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Eur J Cancer Care (Engl). 2008 Jan;17(1):19-25. doi: 10.1111/j.1365-2354.2007.00797.x.

Impact of neutropenia on delivering planned chemotherapy for solid tumours.

Author information

1
Department of Oncology, Nottingham City Hospital, Nottingham, UK. sarahkhan@doctors.org.uk

Abstract

The ability to deliver the planned dose and intensity of chemotherapy (the amount of drug administered/unit of time) is important for tumour control and survival. In clinical practice, neutropenic events are the main limiting factors towards achieving this aim. We assessed the impact of neutropenic events [defined as either hospital admission due to febrile neutropenia (FN), dose delay > or =7 days due to neutropenia or dose reduction of > or =15% due to neutropenia] on dose intensity (DI) in a random sample of 50 patients with various solid tumours. Fifty patients who received systemic chemotherapy for solid tumours were assessed as part of this study. Using a pre-programmed data collection tool via computer, retrospective data were collected. The neutropenic events were defined before data collection. The patient characteristics are as follows: breast 26 patients (stage I-6; II-3; III-17), colorectal 16 patients (stage I-6; II-3; III-7) and others 8 patients [small cell lung cancer (SCLC), ovarian, peritoneal and oesophageal cancers]. The chemotherapy regimens used are Flourouracil, Epirubicin, cyclophosphamide (FEC) 14 patients (28%); 5 Flourouracil/folinic acid (5FU/FA) 12 patients (24%); Adriamycin, cyclophosphamide (AC) 11 patients (22%); other 13 patients (26%). Neutropenic events occurred in a significant proportion of patients (overall 40%; breast 26%; colorectal 56%; others 25% of patients) and in a significant number (21%) of chemotherapy cycles. Overall, dose delay was the most common neutropenic event, occurring in 30% of patients (breast 32%; colorectal 31%; others 25%% of patients). Dose reduction due to neutropenia was noted in 20% of patients (breast 12% colorectal 38% others 13%% of patients). Hospitalizations due to FN affected 8% of patients. Only two patients had granulocyte colony-stimulating factor (GCSF) as treatment for two cycles. Relative dose intensity (RDI) in patients with neutropenic events was 81% compared with 92% in patients without an event and the results were consistent for different cancers. In total, 65% of patients who experienced one neutropenic event were likely to experience subsequent events. In conclusion neutropenic events have a significant impact on the ability to deliver planned DI. Hence, proactive use of GCSF has the potential to improve adherence to the planned schedule of chemotherapy.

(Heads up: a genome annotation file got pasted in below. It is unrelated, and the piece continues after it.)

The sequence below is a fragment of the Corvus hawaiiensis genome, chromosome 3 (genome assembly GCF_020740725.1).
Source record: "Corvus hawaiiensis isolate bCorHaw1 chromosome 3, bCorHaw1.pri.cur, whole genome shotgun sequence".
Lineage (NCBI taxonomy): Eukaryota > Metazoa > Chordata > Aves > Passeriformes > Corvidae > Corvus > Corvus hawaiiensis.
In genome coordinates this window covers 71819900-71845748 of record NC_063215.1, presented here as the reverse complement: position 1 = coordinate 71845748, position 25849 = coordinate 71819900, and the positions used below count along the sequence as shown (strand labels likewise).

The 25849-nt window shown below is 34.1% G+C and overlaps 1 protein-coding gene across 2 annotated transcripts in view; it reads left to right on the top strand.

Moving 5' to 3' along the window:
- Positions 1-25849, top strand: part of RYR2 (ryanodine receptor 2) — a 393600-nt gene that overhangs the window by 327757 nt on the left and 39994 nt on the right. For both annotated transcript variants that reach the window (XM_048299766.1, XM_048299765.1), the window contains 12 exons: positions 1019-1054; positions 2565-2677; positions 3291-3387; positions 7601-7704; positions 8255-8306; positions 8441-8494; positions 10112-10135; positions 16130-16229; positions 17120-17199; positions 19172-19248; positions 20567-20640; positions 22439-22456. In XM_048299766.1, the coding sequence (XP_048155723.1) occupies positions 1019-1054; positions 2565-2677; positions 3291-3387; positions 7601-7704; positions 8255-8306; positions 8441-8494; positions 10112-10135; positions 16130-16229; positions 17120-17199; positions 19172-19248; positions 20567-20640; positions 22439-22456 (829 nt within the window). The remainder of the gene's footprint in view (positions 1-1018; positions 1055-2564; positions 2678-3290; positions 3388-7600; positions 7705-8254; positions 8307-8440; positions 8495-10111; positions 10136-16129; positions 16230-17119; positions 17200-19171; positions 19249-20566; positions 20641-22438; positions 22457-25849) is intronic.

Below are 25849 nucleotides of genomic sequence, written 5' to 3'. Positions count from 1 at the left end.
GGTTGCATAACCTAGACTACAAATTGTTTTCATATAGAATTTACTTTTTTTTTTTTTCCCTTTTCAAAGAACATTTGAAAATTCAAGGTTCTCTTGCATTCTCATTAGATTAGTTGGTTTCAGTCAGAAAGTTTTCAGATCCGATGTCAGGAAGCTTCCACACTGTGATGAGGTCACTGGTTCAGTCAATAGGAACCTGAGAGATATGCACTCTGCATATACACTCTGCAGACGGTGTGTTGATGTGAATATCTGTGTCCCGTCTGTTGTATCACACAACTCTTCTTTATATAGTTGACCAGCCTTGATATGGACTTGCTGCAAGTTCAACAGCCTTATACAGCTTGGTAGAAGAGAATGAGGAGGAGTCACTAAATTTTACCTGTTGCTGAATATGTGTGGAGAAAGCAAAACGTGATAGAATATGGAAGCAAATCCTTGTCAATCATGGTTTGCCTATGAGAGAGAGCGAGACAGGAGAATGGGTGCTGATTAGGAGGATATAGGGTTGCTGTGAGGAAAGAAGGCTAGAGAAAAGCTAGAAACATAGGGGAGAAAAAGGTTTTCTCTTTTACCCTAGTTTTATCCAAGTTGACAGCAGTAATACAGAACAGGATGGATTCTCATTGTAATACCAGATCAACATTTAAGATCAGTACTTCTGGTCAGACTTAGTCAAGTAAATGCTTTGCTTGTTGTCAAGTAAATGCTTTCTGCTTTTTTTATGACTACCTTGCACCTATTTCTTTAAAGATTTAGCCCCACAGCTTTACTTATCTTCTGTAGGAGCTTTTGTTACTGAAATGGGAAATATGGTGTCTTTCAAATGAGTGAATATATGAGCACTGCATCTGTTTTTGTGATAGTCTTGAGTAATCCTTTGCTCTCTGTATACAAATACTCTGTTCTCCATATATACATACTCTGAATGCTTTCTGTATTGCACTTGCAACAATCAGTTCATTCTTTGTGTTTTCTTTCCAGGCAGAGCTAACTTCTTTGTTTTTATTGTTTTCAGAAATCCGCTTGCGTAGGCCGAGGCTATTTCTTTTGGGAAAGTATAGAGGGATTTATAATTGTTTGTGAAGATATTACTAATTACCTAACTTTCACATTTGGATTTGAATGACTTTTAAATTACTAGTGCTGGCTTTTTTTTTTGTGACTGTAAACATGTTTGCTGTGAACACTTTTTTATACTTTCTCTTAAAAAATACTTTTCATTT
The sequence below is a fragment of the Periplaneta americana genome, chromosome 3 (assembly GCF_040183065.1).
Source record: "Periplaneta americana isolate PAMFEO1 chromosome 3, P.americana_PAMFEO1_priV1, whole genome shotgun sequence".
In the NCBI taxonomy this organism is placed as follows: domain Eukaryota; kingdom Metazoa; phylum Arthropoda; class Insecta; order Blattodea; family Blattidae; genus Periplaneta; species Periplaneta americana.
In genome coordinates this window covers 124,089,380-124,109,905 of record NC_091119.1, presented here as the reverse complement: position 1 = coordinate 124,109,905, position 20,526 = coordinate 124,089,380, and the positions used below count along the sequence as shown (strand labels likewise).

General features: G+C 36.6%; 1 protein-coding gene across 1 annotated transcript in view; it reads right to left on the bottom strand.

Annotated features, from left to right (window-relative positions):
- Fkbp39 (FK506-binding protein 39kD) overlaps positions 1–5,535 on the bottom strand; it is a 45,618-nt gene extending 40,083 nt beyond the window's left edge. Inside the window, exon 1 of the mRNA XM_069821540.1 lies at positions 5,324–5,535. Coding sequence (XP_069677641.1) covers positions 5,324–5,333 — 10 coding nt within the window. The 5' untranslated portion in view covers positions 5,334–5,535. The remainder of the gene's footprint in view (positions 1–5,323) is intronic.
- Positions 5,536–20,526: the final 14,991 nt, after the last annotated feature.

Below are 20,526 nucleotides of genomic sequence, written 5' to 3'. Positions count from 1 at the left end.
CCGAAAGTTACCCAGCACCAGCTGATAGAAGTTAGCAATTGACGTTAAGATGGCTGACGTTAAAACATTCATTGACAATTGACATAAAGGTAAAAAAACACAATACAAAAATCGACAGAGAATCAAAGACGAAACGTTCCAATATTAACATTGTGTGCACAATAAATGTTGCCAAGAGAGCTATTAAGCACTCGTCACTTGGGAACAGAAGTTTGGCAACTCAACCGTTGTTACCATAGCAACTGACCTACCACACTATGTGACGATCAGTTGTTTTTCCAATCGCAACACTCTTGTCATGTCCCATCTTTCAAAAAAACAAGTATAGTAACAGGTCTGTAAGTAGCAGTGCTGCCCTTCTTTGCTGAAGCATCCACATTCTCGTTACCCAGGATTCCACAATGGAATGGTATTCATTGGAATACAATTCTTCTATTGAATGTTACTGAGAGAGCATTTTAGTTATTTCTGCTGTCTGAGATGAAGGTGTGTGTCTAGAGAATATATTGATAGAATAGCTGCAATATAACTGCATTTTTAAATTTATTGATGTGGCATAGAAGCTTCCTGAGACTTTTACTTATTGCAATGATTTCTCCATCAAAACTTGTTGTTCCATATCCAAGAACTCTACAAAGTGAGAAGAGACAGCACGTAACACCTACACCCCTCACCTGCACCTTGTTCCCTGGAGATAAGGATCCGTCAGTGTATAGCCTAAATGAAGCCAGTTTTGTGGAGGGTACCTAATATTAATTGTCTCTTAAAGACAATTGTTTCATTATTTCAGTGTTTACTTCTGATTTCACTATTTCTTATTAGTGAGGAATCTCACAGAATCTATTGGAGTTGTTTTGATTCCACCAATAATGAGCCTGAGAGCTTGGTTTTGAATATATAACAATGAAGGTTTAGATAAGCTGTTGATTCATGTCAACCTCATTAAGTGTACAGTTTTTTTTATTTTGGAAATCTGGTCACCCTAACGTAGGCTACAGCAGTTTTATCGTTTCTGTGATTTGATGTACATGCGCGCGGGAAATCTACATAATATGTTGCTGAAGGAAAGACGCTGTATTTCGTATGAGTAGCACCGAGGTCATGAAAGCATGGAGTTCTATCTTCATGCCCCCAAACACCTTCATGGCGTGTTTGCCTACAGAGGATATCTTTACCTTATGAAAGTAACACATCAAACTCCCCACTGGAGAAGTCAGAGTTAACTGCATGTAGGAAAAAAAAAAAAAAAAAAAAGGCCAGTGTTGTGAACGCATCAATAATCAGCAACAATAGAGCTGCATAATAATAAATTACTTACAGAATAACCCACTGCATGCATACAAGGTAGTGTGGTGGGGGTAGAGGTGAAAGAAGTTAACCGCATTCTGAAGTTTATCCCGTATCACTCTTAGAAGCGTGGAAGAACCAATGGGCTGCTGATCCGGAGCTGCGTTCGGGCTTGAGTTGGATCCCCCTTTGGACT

[Indexed for MEDLINE]

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